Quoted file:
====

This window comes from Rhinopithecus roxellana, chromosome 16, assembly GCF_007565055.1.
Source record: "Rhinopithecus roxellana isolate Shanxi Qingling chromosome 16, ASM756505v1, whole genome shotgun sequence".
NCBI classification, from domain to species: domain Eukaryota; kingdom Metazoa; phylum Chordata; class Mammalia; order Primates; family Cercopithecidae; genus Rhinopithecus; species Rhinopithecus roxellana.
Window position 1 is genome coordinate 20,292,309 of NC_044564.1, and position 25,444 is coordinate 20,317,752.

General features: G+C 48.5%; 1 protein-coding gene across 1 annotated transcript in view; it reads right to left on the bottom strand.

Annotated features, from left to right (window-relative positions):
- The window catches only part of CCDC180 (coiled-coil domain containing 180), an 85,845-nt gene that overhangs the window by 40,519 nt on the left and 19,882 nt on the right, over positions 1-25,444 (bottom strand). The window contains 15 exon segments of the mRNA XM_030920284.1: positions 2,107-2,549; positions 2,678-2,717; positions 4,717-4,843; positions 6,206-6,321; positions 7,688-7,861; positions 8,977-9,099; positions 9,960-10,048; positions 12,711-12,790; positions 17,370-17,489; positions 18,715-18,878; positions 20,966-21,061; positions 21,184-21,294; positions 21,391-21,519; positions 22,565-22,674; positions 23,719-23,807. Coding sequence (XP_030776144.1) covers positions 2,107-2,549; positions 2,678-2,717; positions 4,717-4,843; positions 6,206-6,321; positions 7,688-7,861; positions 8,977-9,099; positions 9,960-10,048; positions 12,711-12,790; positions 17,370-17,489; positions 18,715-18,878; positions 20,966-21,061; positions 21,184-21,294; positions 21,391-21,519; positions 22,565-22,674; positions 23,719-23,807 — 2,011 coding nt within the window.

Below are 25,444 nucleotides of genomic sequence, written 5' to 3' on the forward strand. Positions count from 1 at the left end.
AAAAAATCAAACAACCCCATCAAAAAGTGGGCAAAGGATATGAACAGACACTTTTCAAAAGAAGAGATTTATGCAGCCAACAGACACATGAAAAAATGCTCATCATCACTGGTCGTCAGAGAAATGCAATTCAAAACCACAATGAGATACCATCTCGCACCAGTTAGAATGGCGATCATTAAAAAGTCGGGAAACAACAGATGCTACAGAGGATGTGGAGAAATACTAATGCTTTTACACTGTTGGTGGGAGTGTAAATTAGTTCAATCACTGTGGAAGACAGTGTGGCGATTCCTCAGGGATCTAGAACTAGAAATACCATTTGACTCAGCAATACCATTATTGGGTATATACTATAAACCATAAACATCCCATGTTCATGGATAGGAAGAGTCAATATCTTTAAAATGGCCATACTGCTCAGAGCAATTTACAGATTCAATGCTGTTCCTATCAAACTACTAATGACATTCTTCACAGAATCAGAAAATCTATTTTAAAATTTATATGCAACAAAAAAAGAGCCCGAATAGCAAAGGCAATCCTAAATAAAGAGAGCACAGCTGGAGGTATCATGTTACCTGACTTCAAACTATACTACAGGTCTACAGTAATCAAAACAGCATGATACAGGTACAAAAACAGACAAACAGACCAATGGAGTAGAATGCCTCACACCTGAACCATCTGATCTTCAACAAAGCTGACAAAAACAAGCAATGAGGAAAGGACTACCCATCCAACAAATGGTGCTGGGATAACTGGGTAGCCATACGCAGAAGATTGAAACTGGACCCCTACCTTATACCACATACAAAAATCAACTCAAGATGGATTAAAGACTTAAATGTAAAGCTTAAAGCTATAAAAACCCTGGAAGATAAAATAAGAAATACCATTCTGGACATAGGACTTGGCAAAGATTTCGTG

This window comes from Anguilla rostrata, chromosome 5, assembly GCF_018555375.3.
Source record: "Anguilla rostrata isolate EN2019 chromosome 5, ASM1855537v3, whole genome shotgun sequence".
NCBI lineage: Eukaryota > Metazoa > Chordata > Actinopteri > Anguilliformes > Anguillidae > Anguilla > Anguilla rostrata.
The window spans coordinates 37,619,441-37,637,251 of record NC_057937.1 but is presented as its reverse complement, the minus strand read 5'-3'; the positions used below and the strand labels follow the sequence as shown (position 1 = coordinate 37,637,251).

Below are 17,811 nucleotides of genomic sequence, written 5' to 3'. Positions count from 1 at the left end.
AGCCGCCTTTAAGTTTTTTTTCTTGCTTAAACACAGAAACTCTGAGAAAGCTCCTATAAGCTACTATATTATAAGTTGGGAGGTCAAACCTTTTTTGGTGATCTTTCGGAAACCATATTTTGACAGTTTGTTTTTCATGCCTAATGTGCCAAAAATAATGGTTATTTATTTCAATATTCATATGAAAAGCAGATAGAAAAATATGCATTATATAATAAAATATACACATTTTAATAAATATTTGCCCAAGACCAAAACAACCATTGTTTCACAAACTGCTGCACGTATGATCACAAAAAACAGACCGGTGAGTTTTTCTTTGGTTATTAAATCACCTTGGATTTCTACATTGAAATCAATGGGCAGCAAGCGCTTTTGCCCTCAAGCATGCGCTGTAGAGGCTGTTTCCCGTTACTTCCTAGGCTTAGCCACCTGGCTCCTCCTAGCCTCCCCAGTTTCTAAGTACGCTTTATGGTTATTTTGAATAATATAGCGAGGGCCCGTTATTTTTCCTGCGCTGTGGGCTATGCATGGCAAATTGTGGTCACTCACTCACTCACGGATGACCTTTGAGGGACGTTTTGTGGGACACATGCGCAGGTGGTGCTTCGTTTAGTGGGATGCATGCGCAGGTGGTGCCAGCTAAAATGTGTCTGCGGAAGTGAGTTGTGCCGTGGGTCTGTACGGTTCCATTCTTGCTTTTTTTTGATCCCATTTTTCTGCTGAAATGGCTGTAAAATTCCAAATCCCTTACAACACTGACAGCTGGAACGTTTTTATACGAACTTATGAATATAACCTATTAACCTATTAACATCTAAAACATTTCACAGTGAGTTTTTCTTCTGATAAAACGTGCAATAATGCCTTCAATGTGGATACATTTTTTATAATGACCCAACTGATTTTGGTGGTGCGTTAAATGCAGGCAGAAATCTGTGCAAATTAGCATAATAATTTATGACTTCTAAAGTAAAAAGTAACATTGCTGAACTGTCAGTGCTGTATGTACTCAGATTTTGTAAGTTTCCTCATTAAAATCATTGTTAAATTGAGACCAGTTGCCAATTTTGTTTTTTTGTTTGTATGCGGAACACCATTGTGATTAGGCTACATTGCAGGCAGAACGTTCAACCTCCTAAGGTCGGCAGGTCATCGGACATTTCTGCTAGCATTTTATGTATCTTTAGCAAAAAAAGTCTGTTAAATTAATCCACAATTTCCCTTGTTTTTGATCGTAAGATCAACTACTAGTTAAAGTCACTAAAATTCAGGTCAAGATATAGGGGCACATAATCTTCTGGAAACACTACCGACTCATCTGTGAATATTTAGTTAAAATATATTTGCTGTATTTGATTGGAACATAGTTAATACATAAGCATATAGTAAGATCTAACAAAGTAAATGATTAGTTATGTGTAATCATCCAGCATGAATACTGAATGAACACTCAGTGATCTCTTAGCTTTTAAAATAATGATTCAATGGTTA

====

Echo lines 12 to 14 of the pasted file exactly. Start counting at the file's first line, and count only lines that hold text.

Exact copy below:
NCBI lineage: Eukaryota > Metazoa > Chordata > Actinopteri > Anguilliformes > Anguillidae > Anguilla > Anguilla rostrata.
The window spans coordinates 37,619,441-37,637,251 of record NC_057937.1 but is presented as its reverse complement, the minus strand read 5'-3'; the positions used below and the strand labels follow the sequence as shown (position 1 = coordinate 37,637,251).

Below are 17,811 nucleotides of genomic sequence, written 5' to 3'. Positions count from 1 at the left end.